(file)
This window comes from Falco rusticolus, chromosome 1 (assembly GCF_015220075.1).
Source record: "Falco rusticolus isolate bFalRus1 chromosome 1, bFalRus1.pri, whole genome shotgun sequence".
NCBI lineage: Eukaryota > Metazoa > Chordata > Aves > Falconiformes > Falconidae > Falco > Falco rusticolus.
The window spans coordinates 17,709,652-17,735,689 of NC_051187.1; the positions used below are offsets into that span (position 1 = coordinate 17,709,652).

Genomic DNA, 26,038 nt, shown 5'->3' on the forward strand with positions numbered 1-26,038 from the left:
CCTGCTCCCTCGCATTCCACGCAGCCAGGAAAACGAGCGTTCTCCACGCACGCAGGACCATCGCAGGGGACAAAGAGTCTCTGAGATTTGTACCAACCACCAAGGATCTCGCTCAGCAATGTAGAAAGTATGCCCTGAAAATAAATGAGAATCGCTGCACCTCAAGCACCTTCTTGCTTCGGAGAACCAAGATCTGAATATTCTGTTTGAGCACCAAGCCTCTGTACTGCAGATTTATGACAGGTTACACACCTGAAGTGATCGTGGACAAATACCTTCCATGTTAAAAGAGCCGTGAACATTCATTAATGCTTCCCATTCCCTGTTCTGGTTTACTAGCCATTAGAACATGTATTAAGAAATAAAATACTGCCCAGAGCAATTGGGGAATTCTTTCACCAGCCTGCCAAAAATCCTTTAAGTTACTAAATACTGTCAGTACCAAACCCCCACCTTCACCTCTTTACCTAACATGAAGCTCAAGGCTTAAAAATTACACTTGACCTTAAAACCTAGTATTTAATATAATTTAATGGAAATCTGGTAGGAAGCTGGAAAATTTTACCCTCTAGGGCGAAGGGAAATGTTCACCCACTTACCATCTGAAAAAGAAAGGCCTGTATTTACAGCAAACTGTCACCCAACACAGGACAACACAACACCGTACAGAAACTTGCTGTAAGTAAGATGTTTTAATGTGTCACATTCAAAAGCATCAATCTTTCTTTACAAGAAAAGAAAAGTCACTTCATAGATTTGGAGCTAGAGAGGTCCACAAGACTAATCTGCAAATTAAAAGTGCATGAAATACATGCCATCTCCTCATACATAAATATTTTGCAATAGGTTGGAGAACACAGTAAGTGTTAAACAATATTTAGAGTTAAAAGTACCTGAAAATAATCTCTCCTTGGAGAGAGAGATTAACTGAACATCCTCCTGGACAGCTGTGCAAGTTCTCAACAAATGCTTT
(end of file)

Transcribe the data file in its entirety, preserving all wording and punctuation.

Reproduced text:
This window comes from Falco rusticolus, chromosome 1 (assembly GCF_015220075.1).
Source record: "Falco rusticolus isolate bFalRus1 chromosome 1, bFalRus1.pri, whole genome shotgun sequence".
NCBI lineage: Eukaryota > Metazoa > Chordata > Aves > Falconiformes > Falconidae > Falco > Falco rusticolus.
The window spans coordinates 17,709,652-17,735,689 of NC_051187.1; the positions used below are offsets into that span (position 1 = coordinate 17,709,652).

Genomic DNA, 26,038 nt, shown 5'->3' on the forward strand with positions numbered 1-26,038 from the left:
CCTGCTCCCTCGCATTCCACGCAGCCAGGAAAACGAGCGTTCTCCACGCACGCAGGACCATCGCAGGGGACAAAGAGTCTCTGAGATTTGTACCAACCACCAAGGATCTCGCTCAGCAATGTAGAAAGTATGCCCTGAAAATAAATGAGAATCGCTGCACCTCAAGCACCTTCTTGCTTCGGAGAACCAAGATCTGAATATTCTGTTTGAGCACCAAGCCTCTGTACTGCAGATTTATGACAGGTTACACACCTGAAGTGATCGTGGACAAATACCTTCCATGTTAAAAGAGCCGTGAACATTCATTAATGCTTCCCATTCCCTGTTCTGGTTTACTAGCCATTAGAACATGTATTAAGAAATAAAATACTGCCCAGAGCAATTGGGGAATTCTTTCACCAGCCTGCCAAAAATCCTTTAAGTTACTAAATACTGTCAGTACCAAACCCCCACCTTCACCTCTTTACCTAACATGAAGCTCAAGGCTTAAAAATTACACTTGACCTTAAAACCTAGTATTTAATATAATTTAATGGAAATCTGGTAGGAAGCTGGAAAATTTTACCCTCTAGGGCGAAGGGAAATGTTCACCCACTTACCATCTGAAAAAGAAAGGCCTGTATTTACAGCAAACTGTCACCCAACACAGGACAACACAACACCGTACAGAAACTTGCTGTAAGTAAGATGTTTTAATGTGTCACATTCAAAAGCATCAATCTTTCTTTACAAGAAAAGAAAAGTCACTTCATAGATTTGGAGCTAGAGAGGTCCACAAGACTAATCTGCAAATTAAAAGTGCATGAAATACATGCCATCTCCTCATACATAAATATTTTGCAATAGGTTGGAGAACACAGTAAGTGTTAAACAATATTTAGAGTTAAAAGTACCTGAAAATAATCTCTCCTTGGAGAGAGAGATTAACTGAACATCCTCCTGGACAGCTGTGCAAGTTCTCAACAAATGCTTT